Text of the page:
Coleman A. Young International Airport

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Coleman A. Young International Airport
Coleman A. Young Municipal Airport
Detroit City Airport
IATA: DETICAO: KDETFAA LID: DET
Summary
Airport typePublic
OwnerCity of Detroit
ServesDetroit, Michigan
Elevation AMSL626 ft / 191 m
Coordinates42°24′33″N 083°00′36″W / 42.40917°N 83.01000°W / 42.40917; -83.01000
Runways
DirectionLengthSurface
ftm
15/335,0901,551Asphalt
7/254,0251,227Asphalt
Statistics (2007)
Aircraft operations77,571
Based aircraft97
Sources: Airport[1] and FAA[2]
 
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Coleman A. Young International Airport
Coleman A. Young Municipal Airport
Detroit City Airport
IATA: DETICAO: KDETFAA LID: DET
Summary
Airport typePublic
OwnerCity of Detroit
ServesDetroit, Michigan
Elevation AMSL626 ft / 191 m
Coordinates42°24′33″N 083°00′36″W / 42.40917°N 83.01000°W / 42.40917; -83.01000
Runways
DirectionLengthSurface
ftm
15/335,0901,551Asphalt
7/254,0251,227Asphalt
Statistics (2007)
Aircraft operations77,571
Based aircraft97
Sources: Airport[1] and FAA[2]

Coleman A. Young International Airport[1] (IATA: DETICAO: KDETFAA LID: DET), also known as Coleman A. Young Municipal Airport[2] and formerly known as Detroit City Airport, is a public use airport located five nautical miles (9 km) northeast of the central business district of Detroit, in Wayne County, Michigan, United States. It is owned by the City of Detroit.[2]

The airport was once served by Southwest Airlines[3] and Chautauqua Airlines which left after less than one year of service.[4] Spirit Airlines planned service to the airport using McDonnell-Douglas DC-9 aircraft in 1995, but the service never began.[5] Pro Air, a commercial passenger airline, was based at the airport and grounded by the FAA due to poor maintenance performance. The airport currently has no scheduled passenger airline service.

The airport's passenger terminal is also operated by the US Customs department, which serves private and cargo airplanes.

The 53,000-square-foot (4,900 m2) passenger terminal includes space for restaurants, retail concessions, car rental facilities, airline offices, baggage pick-up and claim areas, boarding areas and passenger lounges. The airport has three 1,000 space parking lots.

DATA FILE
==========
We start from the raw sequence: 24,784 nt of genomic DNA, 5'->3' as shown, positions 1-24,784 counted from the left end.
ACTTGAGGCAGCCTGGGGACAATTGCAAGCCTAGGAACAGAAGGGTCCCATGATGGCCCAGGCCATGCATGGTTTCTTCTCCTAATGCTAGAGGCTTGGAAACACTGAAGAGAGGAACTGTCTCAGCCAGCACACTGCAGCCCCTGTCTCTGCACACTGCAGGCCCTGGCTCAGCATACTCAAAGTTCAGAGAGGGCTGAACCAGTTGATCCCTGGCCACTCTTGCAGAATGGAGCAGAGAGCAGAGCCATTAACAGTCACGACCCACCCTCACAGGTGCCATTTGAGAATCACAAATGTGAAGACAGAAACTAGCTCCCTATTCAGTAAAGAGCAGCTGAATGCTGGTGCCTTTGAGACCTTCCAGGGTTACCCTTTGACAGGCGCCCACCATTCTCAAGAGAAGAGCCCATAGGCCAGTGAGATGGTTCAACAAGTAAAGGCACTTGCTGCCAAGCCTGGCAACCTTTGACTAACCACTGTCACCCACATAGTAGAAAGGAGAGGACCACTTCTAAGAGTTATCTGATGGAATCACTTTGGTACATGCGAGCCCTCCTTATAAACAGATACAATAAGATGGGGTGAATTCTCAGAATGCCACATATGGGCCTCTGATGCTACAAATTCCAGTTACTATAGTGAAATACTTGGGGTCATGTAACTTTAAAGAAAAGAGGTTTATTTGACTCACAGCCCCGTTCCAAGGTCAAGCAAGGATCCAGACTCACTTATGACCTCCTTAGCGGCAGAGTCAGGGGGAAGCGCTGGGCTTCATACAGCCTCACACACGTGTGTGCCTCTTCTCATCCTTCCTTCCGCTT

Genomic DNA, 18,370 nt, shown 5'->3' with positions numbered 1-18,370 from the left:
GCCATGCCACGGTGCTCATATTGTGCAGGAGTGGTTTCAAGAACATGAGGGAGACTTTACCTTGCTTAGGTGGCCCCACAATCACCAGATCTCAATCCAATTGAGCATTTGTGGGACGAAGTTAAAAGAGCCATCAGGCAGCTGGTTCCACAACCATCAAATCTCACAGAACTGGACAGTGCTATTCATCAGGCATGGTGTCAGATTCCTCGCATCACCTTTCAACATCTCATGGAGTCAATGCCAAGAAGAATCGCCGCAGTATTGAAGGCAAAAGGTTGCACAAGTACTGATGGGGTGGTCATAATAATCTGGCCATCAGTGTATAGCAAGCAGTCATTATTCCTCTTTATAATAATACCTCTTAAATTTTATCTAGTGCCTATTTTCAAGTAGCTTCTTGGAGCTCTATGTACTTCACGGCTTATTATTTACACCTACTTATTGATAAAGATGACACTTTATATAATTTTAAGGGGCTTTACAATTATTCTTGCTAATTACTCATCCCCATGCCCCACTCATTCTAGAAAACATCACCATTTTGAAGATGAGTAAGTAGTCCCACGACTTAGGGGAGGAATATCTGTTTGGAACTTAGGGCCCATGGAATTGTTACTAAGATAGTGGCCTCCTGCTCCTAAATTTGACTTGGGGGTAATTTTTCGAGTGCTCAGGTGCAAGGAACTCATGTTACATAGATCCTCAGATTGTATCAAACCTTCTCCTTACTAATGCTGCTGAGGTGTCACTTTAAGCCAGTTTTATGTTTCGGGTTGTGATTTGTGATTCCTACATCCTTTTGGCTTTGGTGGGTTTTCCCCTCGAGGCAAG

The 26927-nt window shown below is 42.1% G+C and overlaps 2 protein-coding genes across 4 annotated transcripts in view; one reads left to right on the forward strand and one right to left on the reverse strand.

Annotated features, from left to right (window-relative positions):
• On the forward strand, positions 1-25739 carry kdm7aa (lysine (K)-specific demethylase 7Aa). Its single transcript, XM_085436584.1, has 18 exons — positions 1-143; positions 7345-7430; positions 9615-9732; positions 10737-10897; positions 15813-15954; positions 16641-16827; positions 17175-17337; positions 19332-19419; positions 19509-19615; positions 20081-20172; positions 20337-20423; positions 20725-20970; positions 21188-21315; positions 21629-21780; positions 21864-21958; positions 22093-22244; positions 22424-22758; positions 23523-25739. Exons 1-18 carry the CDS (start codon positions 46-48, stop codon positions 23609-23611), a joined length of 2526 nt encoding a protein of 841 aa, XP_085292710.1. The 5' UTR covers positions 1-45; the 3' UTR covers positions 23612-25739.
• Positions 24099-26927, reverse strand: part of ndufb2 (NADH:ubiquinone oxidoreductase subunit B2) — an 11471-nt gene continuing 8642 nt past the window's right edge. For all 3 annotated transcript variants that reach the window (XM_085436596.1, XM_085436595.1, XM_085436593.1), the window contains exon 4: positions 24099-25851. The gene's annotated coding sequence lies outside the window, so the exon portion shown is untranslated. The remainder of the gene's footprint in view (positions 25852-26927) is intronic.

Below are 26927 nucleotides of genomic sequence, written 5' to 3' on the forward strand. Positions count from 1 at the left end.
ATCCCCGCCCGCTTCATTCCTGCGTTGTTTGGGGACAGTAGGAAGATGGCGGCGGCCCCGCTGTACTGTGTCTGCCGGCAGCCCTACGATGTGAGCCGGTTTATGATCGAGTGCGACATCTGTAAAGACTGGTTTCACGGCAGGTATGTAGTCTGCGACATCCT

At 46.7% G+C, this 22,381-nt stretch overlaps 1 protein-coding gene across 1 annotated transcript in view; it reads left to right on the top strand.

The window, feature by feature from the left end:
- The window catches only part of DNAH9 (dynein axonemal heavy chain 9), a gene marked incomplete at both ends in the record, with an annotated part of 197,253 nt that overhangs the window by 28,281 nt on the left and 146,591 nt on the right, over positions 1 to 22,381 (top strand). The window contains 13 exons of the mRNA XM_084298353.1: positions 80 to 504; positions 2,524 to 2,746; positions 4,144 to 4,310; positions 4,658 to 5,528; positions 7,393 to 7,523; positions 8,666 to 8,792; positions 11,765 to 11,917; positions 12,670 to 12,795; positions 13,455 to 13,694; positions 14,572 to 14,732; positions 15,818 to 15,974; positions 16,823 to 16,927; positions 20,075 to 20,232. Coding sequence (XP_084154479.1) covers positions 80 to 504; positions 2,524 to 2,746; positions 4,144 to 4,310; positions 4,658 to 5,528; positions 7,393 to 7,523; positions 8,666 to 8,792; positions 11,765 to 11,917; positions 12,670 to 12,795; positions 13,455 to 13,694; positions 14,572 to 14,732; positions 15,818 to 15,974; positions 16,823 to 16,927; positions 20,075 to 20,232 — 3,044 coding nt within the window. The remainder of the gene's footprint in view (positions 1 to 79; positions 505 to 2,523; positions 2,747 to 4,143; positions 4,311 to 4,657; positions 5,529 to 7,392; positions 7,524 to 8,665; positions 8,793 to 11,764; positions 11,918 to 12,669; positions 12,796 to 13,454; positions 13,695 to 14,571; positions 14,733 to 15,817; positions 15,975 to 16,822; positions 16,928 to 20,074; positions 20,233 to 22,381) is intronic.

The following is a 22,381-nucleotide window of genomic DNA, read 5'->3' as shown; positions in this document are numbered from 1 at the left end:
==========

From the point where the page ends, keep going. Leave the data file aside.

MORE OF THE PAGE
The airport has been listed as an asset of the City of Detroit which could be sold to cover debts as a result of the city's 2013 bankruptcy filing. Other assets, such as public museums, are prohibited from sale due to private agreements and state laws. The future of the site as a functioning airport after such a sale is unclear.

Former airline service (1966-2000)[edit source | edit]

The following airlines served Detroit City Airport:[4]

DET was Detroit's airline airport until 1946-47 when almost all airline flights moved to Willow Run. The March 1939 Official Aviation Guide shows 13 weekday departures on American, 10 on Pennsylvania Central and one on Marquette.[6] The June 1946 OAG shows 100 weekday departures on Pennsylvania Central, American, United, Northwest, Eastern, TWA, C&S and Michigan Central.[7]

Facilities and aircraft[edit source | edit]

Coleman A. Young International Airport covers an area of 264 acres (107 ha) at an elevation of 626 feet (191 m) above mean sea level. It has two asphalt paved runways: 15/33 is 5,090 by 100 feet (1,550 m × 30 m) and 7/25 is 4,025 by 100 feet (1,227 m × 30 m).[2]

For the 12-month period ending December 31, 2007, the airport had 77,571 aircraft operations, an average of 212 per day: 88% general aviation and 11% air taxi and 1% military. At that time there were 97 aircraft based at this airport: 84% single-engine, 11% multi-engine, 4% jet and 1% ultralight.[2][8]

Coordinates: 42°24'32" N 83°0'37" W
Wikimapia - Detroit City Airport

Until around 1965 the airport boasted a gas tank 330 ft tall at 42.40817N 83.00926W NAD83, less than 630 ft west of the centerline of runway 15/33.

See also[edit source | edit]


References[edit source | edit]

  1. ^ a b Coleman A. Young International Airport at City of Detroit website
  2. ^ a b c d e FAA Airport Master Record for DET (Form 5010 PDF), effective 2009-08-27.
  3. ^ Moore, Natalie Y., Detroit struggles to lift City Airport off ground, Detroit News, August 4, 2004, Retrieved 2010-01-27
  4. ^ a b McConnell, Darci. Mayor: Fix or shut Detroit City Airport, Detroit News, March 20, 2002, Retrieved 2010-01-27
  5. ^ Spirit Airlines to use jets at Detroit City Airport, Associated Press via Ludington Daily News, March 25, 1995
  6. ^ Official Aviation Guide, Chicago IL: Official Aviation Guide Company, 1939 
  7. ^ Official Guide of the Airways, Chicago IL: Official Aviation Guide Company, 1946 
  8. ^ Air Routing International

External links[edit source | edit]